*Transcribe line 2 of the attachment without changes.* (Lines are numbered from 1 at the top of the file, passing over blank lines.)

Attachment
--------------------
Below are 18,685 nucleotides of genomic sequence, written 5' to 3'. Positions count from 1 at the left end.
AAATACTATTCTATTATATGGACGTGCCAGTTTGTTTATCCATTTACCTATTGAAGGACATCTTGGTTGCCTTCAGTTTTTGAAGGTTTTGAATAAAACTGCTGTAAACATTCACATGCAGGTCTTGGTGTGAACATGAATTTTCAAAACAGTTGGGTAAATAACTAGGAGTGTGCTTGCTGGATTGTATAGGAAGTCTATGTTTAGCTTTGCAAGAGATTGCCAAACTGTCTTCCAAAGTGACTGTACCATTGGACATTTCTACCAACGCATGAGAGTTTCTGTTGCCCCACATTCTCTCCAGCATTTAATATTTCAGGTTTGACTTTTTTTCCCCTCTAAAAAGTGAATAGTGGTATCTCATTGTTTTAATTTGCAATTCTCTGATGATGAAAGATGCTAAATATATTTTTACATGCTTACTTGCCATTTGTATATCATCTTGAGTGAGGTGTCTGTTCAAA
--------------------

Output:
AAATACTATTCTATTATATGGACGTGCCAGTTTGTTTATCCATTTACCTATTGAAGGACATCTTGGTTGCCTTCAGTTTTTGAAGGTTTTGAATAAAACTGCTGTAAACATTCACATGCAGGTCTTGGTGTGAACATGAATTTTCAAAACAGTTGGGTAAATAACTAGGAGTGTGCTTGCTGGATTGTATAGGAAGTCTATGTTTAGCTTTGCAAGAGATTGCCAAACTGTCTTCCAAAGTGACTGTACCATTGGACATTTCTACCAACGCATGAGAGTTTCTGTTGCCCCACATTCTCTCCAGCATTTAATATTTCAGGTTTGACTTTTTTTCCCCTCTAAAAAGTGAATAGTGGTATCTCATTGTTTTAATTTGCAATTCTCTGATGATGAAAGATGCTAAATATATTTTTACATGCTTACTTGCCATTTGTATATCATCTTGAGTGAGGTGTCTGTTCAAA